According to statistics released by the ACFE (Association of Certified Fraud Examiners) for 2014, “28.8% of all companies with less than 100 employees are victims of fraud with an average loss of $154,000.” Additionally, 77% of all the frauds covered by the study came from internal departments such as accounting, operations, sales, customer service, and finance. Let’s specifically look at fraud prevention for small businesses.
According to Forbes, the same report revealed that small businesses can expect to lose 5% of their revenue each year. These are numbers can be very depressing for existing small businesses or anyone just starting out. If you are a small business owner, you need to take smart steps to make sure that you and your investments are protected from fraud, and there are five particular areas where you can make the most out of some small actions to get great fraud prevention.
- Credit Cards and Bank Accounts
Doing your best to protect this information is your best defense when it comes to fraud prevention. Some basic ways to keep your account numbers safe are mostly just common sense and good judgment—don’t give your card out to anyone other than trustworthy employees or businesses, make sure that bills are delivered to a secure location that can’t be accessed by just anyone, and keep your personal accounts separate.
As with most things these days, the battle lines for fraud prevention are drawn pretty squarely in the digital sphere. Here again, you will want the basics such as a solid firewall and anti-spyware/anti-virus. If you have a business that deals in particularly sensitive information, it could be worth the investment to speak to professionals who will give you the extra security you need. But, for every business, make sure there are firm policies in place regarding access to passwords for employees, put all of your banking information and access on one singular computer if possible, and use a trusted source for payment processing that puts security first, like www.propay.com.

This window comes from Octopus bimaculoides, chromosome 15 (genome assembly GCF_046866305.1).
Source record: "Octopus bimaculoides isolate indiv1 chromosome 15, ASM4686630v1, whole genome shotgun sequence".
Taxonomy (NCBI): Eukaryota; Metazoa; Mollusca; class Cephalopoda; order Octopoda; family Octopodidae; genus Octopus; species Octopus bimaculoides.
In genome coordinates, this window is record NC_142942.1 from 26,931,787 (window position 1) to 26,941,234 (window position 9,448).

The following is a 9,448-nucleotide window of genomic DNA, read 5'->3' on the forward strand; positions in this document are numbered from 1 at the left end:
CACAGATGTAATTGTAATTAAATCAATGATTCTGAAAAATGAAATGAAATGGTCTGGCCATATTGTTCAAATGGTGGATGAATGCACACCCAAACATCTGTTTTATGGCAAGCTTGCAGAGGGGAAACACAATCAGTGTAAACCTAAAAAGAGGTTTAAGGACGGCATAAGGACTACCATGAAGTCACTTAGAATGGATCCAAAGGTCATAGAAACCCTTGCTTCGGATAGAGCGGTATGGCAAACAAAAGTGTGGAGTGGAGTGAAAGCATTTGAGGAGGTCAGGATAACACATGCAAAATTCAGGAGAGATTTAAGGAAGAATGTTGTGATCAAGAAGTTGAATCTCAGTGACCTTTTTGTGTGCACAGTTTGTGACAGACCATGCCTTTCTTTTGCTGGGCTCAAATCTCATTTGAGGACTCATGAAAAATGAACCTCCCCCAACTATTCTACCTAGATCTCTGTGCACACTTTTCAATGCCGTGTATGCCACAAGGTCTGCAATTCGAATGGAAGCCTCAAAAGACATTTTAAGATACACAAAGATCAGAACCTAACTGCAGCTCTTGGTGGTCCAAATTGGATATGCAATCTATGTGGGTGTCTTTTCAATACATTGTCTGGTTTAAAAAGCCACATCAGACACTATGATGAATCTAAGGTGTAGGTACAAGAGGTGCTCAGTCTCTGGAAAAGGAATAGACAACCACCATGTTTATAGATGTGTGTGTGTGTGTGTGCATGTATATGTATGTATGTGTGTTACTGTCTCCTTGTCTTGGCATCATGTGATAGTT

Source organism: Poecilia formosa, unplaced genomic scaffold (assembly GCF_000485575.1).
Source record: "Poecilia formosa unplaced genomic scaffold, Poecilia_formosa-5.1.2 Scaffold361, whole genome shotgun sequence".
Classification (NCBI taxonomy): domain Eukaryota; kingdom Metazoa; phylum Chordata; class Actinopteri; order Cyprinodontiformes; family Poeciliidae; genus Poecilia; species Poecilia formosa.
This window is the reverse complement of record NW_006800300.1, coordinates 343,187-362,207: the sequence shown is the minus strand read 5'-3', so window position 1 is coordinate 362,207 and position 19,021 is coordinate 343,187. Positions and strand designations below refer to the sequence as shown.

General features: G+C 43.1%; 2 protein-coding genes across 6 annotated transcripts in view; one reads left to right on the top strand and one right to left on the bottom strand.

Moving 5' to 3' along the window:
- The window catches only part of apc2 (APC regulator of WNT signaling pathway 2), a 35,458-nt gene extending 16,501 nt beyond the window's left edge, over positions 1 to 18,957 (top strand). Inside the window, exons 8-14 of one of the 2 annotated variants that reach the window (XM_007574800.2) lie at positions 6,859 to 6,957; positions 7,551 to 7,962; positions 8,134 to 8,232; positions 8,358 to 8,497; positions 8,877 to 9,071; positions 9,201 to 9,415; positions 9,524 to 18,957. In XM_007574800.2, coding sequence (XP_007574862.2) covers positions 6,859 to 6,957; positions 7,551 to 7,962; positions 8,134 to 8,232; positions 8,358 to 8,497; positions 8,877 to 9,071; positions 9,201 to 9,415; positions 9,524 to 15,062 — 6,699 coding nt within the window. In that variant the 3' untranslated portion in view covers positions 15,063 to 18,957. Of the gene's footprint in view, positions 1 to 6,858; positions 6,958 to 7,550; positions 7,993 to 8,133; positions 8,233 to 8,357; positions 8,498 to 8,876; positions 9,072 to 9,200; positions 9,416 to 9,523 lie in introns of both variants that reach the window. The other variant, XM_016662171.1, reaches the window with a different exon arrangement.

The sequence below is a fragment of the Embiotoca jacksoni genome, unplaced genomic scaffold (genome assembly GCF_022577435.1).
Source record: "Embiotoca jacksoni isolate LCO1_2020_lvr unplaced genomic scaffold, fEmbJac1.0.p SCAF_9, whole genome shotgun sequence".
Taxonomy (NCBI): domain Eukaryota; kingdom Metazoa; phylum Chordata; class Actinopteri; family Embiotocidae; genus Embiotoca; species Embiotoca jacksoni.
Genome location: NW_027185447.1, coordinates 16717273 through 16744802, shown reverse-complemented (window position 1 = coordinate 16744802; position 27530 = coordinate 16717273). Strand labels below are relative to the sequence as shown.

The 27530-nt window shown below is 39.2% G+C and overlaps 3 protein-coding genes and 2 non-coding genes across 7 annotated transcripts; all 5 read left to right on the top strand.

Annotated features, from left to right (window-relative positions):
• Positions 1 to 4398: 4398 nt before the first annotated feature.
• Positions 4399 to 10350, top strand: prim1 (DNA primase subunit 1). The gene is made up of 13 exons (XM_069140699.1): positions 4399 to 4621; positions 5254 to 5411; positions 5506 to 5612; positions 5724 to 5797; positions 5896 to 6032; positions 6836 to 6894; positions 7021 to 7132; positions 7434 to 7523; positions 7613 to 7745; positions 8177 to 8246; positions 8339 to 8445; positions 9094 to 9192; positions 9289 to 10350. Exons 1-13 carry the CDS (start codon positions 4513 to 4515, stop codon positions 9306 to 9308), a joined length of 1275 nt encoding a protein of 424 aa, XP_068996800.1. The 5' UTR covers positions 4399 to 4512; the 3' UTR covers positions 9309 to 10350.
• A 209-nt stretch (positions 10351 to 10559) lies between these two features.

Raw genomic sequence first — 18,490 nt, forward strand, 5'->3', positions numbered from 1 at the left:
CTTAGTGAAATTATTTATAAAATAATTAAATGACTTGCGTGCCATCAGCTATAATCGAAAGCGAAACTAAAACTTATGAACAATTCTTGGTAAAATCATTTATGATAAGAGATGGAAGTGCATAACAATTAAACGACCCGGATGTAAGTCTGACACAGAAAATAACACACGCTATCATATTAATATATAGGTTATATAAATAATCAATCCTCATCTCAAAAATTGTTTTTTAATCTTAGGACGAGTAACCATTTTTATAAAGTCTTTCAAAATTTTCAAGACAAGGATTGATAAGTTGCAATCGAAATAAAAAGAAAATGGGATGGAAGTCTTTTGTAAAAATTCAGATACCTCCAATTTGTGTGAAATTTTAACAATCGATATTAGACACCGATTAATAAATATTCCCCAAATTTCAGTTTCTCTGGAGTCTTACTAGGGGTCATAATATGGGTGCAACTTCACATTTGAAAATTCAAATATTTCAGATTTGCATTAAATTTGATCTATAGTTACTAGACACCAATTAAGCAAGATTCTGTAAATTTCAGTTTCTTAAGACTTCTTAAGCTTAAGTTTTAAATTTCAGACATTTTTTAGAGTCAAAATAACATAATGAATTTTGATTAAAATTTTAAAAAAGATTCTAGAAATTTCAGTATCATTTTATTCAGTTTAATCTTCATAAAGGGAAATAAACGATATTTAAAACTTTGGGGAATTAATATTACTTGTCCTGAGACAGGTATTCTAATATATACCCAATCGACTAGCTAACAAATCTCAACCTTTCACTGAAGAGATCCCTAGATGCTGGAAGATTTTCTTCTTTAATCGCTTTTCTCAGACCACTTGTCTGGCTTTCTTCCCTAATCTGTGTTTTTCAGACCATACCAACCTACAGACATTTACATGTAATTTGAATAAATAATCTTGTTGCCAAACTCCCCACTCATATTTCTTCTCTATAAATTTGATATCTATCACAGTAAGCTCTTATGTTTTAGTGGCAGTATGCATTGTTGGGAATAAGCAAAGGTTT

Fraud prevention can begin and end with one decision: who to hire.
Of course, it can be nearly impossible to tell who is lying based on one interview, that’s why background checks are a great way to find out if any potential hires have been hiding something from you.
For those employees that you do trust, embrace the possibility that even though they are the most likely suspects, they might also be your best chance at catching someone in the action before real damage is done to your accounts. Educate your employees on the signs that fraud might be occurring in their departments, and encourage them to speak up if they see something suspicious with their co-workers, clients, or anyone else who might have access.
A simple, but incredibly powerful line of defense is record keeping. Make sure that your employees are preparing for random audits. This will keep them honest and also give you access to great files that should show any funny business upon close inspection.
About the Author
Scott has more than 29 years of professional product marketing and executive management experience in the high-tech industry. For the past six years Scott has worked for ProPay helping small businesses grow their businesses through online payment acceptance.
Scott earned dual bachelor’s degrees from Brigham Young University in Marketing and Finance. He also earned an MBA from Colorado State University.